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Air rescues aid Colorado flood victims escaping disaster zones

Helicopters swoop in to rescue scores of weary Colorado flood victims. Many spots declared federal disaster areas could be uninhabitable for months.

September 16, 2013|By Jenny Deam and Michael Muskal
  • In just four hours Monday, about 200 Colorado flood victims were rescued by helicopter, mainly from the rugged foothills of Boulder County. Above, a flood victim is helped off of a helicopter at the Boulder Municipal Airport.
In just four hours Monday, about 200 Colorado flood victims were rescued… (Ed Andrieski / Associated…)

BOULDER, Colo. — Chinook helicopters swooped into isolated Colorado mountain areas Monday morning to rescue scores of flood victims as emergency officials described the state's mammoth disaster scene: 4,500 square miles of the Front Range — a swath the size of Connecticut.

In an operation one official said was "believed to be the largest airlift rescue since Hurricane Katrina," the Colorado National Guard air fleet mobilized as soon as the weather cleared, loading its choppers with dazed and weary residents, including children wearing backpacks, the elderly and pet dogs straining at leashes.

"You just never thought it would happen here," said 1st Lt. Skye Robinson of the Colorado National Guard.

The flash flooding brought on by days of historic rain across the most populous areas of the state has left eight people dead. The number of unaccounted people has dropped to about 650. Parts of at least 13 counties have been declared federal disaster areas, eligible for government aid.

"Some areas of Larimer County experienced a 100-year flood, some a 1,000-year flood," said Jennifer Hillman, a public information officer for the sheriff's department in Larimer County; in nearby Boulder, a year's worth of rain fell within days. "When you're talking about rivers cresting 10 feet over their banks, no one can be prepared for that."

About 18,000 residential structures have been damaged or destroyed across the region. An estimated 35 bridges and more than 100 miles of road will need repair in Boulder County alone. Early estimates predict those repairs could cost $100 million to $150 million and take months, if not years, to complete. An additional 35 to 50 roadways have been washed out by walls of water that turned tame canyon creeks into fierce torrents.

In just four hours Monday, about 200 people were rescued by helicopter, mainly from the rugged foothills of Boulder County. In recent days, thousands have been brought out by air and truck or have made their own way through the water-logged roads.

Reggie Liesveld, 59, emerged from the belly of a chopper with an exhausted sigh after a week of uncertainty. Her husband stayed behind in their home in the hamlet of Pinewood Springs. With fuel and food running low, and no electricity or water, she decided to leave.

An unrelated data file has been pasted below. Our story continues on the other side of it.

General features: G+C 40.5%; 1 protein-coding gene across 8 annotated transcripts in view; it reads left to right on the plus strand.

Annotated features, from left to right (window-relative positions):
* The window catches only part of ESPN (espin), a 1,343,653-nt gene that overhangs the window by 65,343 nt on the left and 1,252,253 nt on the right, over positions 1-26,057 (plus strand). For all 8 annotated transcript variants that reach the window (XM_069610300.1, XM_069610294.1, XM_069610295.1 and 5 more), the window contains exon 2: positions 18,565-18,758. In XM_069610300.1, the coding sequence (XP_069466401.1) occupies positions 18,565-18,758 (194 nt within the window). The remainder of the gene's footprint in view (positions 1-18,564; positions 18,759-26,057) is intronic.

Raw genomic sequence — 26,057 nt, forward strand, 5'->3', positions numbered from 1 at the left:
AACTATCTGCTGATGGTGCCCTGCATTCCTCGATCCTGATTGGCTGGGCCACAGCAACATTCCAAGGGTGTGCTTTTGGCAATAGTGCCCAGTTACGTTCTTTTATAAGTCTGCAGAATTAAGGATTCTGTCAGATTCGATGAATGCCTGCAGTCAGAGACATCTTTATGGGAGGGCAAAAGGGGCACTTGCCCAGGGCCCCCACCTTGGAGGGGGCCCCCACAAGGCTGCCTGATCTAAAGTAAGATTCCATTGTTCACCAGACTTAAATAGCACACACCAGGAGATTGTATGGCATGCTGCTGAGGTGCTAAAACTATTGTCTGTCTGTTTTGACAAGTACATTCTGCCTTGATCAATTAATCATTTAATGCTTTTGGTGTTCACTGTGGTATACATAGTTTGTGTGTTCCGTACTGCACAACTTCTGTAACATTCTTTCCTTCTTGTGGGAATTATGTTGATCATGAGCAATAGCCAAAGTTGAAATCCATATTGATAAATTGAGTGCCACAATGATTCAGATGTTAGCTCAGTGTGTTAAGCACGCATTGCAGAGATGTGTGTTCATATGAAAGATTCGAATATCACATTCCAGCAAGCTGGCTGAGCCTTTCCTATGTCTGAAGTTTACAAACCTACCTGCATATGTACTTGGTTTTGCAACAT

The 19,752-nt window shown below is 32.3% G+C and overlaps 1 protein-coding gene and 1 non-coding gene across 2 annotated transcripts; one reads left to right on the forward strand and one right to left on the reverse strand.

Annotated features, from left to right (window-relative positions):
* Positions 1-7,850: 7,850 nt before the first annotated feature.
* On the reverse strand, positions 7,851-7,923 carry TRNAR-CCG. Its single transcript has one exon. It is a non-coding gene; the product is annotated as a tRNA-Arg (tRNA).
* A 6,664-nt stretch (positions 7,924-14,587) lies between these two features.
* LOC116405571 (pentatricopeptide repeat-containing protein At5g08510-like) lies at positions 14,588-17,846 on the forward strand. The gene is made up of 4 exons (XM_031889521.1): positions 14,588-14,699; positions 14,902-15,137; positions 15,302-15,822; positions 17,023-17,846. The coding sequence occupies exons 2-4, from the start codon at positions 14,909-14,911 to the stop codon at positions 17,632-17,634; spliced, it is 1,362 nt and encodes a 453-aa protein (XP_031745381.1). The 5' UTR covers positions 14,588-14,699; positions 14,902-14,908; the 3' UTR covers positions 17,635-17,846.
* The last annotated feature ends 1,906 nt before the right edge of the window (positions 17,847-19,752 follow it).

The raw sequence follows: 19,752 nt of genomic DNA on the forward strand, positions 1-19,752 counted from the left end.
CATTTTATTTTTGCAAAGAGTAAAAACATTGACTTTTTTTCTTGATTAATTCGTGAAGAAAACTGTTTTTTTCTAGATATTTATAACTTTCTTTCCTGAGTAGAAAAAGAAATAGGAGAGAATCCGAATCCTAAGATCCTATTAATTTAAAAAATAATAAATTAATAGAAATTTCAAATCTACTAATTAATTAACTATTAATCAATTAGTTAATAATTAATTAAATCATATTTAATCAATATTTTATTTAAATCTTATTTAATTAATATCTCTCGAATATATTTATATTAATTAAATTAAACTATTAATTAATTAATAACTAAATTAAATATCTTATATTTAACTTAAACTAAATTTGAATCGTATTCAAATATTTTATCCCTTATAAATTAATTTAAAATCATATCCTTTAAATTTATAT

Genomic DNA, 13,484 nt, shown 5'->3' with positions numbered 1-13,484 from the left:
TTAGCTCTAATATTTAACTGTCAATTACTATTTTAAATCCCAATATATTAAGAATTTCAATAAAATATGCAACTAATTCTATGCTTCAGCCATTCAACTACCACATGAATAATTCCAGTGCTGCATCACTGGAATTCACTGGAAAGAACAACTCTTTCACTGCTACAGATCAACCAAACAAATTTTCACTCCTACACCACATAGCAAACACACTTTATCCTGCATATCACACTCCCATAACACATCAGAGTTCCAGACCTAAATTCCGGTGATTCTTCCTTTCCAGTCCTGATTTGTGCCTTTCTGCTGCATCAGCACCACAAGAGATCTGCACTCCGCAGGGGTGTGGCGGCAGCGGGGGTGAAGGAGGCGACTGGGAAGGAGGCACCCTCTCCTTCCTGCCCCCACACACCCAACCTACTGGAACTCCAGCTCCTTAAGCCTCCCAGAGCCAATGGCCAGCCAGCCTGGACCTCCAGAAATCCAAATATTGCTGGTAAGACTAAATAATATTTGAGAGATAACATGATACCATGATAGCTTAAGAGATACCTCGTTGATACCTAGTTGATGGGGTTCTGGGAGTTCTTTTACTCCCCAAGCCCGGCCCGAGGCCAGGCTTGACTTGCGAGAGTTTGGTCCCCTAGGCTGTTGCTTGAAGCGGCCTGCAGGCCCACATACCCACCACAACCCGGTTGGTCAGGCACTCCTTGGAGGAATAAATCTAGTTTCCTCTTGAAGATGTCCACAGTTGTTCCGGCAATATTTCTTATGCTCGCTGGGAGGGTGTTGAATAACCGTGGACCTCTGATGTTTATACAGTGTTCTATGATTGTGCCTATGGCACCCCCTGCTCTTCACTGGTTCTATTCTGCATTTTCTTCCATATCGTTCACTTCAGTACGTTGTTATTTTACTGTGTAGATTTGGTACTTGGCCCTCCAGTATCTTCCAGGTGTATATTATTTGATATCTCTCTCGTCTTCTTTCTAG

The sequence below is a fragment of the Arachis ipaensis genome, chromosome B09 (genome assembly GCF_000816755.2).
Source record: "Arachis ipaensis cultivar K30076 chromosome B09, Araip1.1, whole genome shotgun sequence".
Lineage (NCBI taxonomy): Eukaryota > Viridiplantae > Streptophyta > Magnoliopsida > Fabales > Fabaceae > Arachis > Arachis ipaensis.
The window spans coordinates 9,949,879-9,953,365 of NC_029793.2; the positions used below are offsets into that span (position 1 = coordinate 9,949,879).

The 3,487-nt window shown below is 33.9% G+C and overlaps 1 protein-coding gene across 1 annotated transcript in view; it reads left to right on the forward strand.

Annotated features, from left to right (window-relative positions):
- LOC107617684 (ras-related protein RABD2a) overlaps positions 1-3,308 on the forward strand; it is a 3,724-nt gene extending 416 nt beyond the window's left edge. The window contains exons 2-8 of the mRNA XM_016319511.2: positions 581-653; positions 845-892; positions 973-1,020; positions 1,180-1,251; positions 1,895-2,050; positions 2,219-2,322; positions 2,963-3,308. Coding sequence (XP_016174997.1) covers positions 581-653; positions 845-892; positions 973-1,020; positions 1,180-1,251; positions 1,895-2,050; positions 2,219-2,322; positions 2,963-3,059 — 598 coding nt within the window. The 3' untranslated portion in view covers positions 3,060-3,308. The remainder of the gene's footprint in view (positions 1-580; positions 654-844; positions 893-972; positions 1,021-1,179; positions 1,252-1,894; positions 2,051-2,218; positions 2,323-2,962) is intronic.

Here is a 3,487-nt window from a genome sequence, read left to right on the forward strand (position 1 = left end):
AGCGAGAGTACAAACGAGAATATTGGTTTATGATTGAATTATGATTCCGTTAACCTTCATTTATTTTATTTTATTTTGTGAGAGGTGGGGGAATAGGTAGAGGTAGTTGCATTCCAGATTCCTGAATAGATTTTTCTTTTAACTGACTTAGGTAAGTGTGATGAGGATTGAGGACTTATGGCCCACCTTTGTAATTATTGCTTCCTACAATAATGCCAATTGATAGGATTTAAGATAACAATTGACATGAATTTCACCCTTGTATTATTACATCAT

"There was so much rain, so quickly," she said, hauling a suitcase with her Akita in tow.

After passengers disembarked, firefighters in grimy yellow shirts and red helmets formed a brigade, passing luggage and pet carriers down the line into a pile on the runway.

It is unclear how many isolated residents still seek to be rescued, but estimates range into the high hundreds. Authorities encouraged those still stranded to wave towels or shine mirrors to signal the helicopters. One of the helicopters Monday was equipped with a loudspeaker that blared into the wilderness: "Come out now."

In recent days, about 12,000 people have been brought out by air and truck or managed to make their way through the flood-damaged roads. About 2,000 people have stayed at some point at 24 shelters around the state. Most have moved on to stay with relatives and friends. At last count, the state said 536 people were in shelters.

The evacuees landing Monday in Boulder were led across the runway into an aircraft hangar turned into an emergency command center. After checking in to confirm whether they had been reported missing, they were led to tables offering bottled water, bagels, cupcakes and trail mix. They were also offered counseling by Federal Emergency Management Agency workers, who helped them fill out relief funding paperwork.

They learned that their hometowns with quaint names like Lyons, Jamestown and Glenhaven could be uninhabitable for months.

Mike Grady and his girlfriend, Danielle Lafaille, hiked out of Four Mile Canyon on Monday with 60 pounds worth of their lives crammed into two backpacks. They also had their three dogs. They had decided that enough was enough.

For days they heard the helicopters overheard. "Saturday was like Vietnam," Grady joked. They had lost power and water and had been trying to get around by foot. A picture on Lafaille's phone shows a neighbor's house that has mostly disappeared into a crevice. Their house had survived but the isolation was unnerving.

"We could've stayed, but to what end?" Grady said. Lafaille has been offered a place to stay in an empty house her boss owns in Longmonth. "I just want to return to normal," she said.

A series of freak meteorological events conspired to create the disaster that will linger, especially in Boulder and Larimer counties.

Though it is relatively arid, the Front Range has long been known as the region in the state with the highest flood risk. The area sits at the base of the Rocky Mountains, where creeks that drain vast and steep mountain watersheds let out near populated areas.

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